Having your wisdom teeth removed is a common procedure, but some risks are involved. These risks include pain, temporary swelling and bruising and some less common complications. Pain relief for wisdom teeth removal is best managed by following your dentist’s instructions, which may include over-the-counter or prescription medication, comfort measures and ways to avoid preventable painful complications.
Video of the Day
Simple extractions are performed for wisdom teeth that are not completely buried under gum or bone tissue, are positioned relatively straight compared to the other teeth and are easy for the dentist to loosen and remove. Simple extractions involve a minimal amount of trauma to remove the tooth, so postoperative pain can often be managed with over-the-counter pain medications. Nonsteriodal antiinflammatory drugs such as ibuprofen (Motrin, Advil) or naproxen (Aleve) are typically recommended for relief of mild or moderate pain. These medications have the combined benefits of relieving pain and reducing inflammation. If you have a health condition that prevents you from taking NSAIDs, your dentist or oral surgeon may recommend acetaminophen (Tylenol) or a prescription medication.
Prescription Pain Relievers
When wisdom teeth are difficult to loosen and remove, a surgical extraction may be performed. In these cases, postoperative pain can be more prominent and bruising or swelling may occur. Over-the-counter pain medications may not be adequate, so prescription-strength medications are often recommended. For moderate to severe pain, commonly prescribed pain relievers include prescription-strength ibuprofen (Motrin) and combination medications, such as codeine and acetominophen (Tylenol No. 3), hydrocodone and acetaminophen (Vicodin) and oxycodone and acetaminophen (Percocet). When taking these or any pain medications, it is important to follow specific dosage and safety instructions.
It is normal to have some discomfort or pain after having wisdom teeth removed. Avoiding alcohol, hot liquids and spicy foods and eating a soft diet in the days following the procedure can make the healing process more comfortable. Using warm salt water as a gentle mouth rinse for 24 to 48 hours after the procedure can have a soothing effect. Icing a swollen area at home can also help reduce swelling and pain. Place an ice pack wrapped in a thin cloth or towel on the swollen area for up to 15 minutes at a time.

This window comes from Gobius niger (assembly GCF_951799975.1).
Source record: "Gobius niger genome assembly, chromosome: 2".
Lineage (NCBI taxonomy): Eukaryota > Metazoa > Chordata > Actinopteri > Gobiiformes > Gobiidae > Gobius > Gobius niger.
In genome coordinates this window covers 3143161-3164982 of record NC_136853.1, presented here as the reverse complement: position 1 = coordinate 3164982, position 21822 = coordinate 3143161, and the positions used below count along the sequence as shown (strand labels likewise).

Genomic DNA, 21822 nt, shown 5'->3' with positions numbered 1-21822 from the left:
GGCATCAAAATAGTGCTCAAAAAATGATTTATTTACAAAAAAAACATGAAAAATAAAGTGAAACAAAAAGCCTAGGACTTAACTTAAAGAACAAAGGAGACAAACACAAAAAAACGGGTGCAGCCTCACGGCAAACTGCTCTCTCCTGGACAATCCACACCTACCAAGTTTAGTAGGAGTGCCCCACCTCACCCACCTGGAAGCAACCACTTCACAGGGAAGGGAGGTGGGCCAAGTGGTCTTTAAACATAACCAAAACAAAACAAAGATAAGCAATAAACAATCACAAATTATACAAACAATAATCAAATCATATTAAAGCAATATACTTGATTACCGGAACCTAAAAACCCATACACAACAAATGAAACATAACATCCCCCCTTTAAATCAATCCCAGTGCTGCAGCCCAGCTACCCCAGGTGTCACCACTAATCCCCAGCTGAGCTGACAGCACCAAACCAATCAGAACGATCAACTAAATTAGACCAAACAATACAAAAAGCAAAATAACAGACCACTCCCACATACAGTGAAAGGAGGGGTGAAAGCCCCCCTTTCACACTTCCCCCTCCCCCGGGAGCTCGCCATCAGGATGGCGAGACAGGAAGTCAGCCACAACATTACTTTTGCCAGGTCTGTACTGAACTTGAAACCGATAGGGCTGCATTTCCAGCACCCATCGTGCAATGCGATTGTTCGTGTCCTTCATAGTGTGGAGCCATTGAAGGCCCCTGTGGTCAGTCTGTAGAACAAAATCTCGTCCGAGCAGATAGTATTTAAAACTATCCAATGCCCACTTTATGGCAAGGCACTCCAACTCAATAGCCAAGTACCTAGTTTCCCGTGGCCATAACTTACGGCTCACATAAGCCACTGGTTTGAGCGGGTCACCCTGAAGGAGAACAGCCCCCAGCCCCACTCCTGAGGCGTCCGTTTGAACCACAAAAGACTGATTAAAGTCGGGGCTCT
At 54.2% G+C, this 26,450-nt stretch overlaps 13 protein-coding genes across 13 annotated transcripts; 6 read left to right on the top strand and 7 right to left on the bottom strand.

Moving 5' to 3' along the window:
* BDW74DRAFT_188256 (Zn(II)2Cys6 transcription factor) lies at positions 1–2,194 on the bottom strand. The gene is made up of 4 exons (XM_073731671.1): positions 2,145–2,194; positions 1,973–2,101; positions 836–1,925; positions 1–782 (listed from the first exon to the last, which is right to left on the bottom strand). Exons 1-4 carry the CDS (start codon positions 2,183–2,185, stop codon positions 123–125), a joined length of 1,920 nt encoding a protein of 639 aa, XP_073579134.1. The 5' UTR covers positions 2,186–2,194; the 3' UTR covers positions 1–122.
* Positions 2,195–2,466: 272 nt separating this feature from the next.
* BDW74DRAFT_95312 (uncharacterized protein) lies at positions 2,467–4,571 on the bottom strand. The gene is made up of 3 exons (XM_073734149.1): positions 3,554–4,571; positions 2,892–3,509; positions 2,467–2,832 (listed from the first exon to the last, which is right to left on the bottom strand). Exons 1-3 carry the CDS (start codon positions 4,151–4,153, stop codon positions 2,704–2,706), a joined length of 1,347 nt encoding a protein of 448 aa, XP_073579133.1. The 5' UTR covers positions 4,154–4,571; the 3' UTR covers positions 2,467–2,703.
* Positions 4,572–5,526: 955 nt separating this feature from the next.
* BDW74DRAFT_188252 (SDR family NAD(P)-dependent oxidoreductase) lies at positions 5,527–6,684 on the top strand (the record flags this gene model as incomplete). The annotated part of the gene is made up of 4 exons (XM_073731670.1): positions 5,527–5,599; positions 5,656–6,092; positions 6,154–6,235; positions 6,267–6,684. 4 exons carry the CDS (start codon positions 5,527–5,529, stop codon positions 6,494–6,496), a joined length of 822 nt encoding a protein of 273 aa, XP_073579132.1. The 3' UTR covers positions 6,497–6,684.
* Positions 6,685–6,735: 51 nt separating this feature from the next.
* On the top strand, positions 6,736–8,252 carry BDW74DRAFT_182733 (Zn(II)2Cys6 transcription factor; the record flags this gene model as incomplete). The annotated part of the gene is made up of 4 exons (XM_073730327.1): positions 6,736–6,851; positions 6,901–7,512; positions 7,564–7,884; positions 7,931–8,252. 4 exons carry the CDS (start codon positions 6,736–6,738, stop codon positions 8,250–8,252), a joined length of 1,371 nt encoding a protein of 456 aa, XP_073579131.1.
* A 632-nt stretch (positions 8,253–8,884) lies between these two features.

Some postoperative complications can lead to an unexpected increase in pain. Pain that increases 2 to 4 days after the procedure may indicate the development of a complication. Pain relief for these complications can include prescription pain medications and specific additional treatment. For example, antibiotics would be used to treat an infection or a special medicated dressing would be used for a complication known as dry socket. Before taking any medication, make sure your dentist or oral surgeon is aware of any medical conditions you have. Pregnancy, gastrointestinal problems, liver or kidney disease, high blood pressure or drug allergies are a few examples of conditions to pay special attention to before taking any new pain medication.
REFERENCES & RESOURCES
- Journal of Contemporary Dental Practice: Pain Levels After Third Molar Surgical Removal -- An Evaluation of Predictive Variables
- Journal of the American Dental Association: The Influence of Cryotherapy on Reduction of Swelling, Pain and Trismus After Third-Molar Extraction -- A Preliminary Study
- Cochrane Database of Systematic Reviews: Local Interventions for the Management of Alveolar Osteitis (Dry Socket)
- Mouth Healthy: Extractions
- American Academy of Oral and Maxillofacial Surgeons: Wisdom Teeth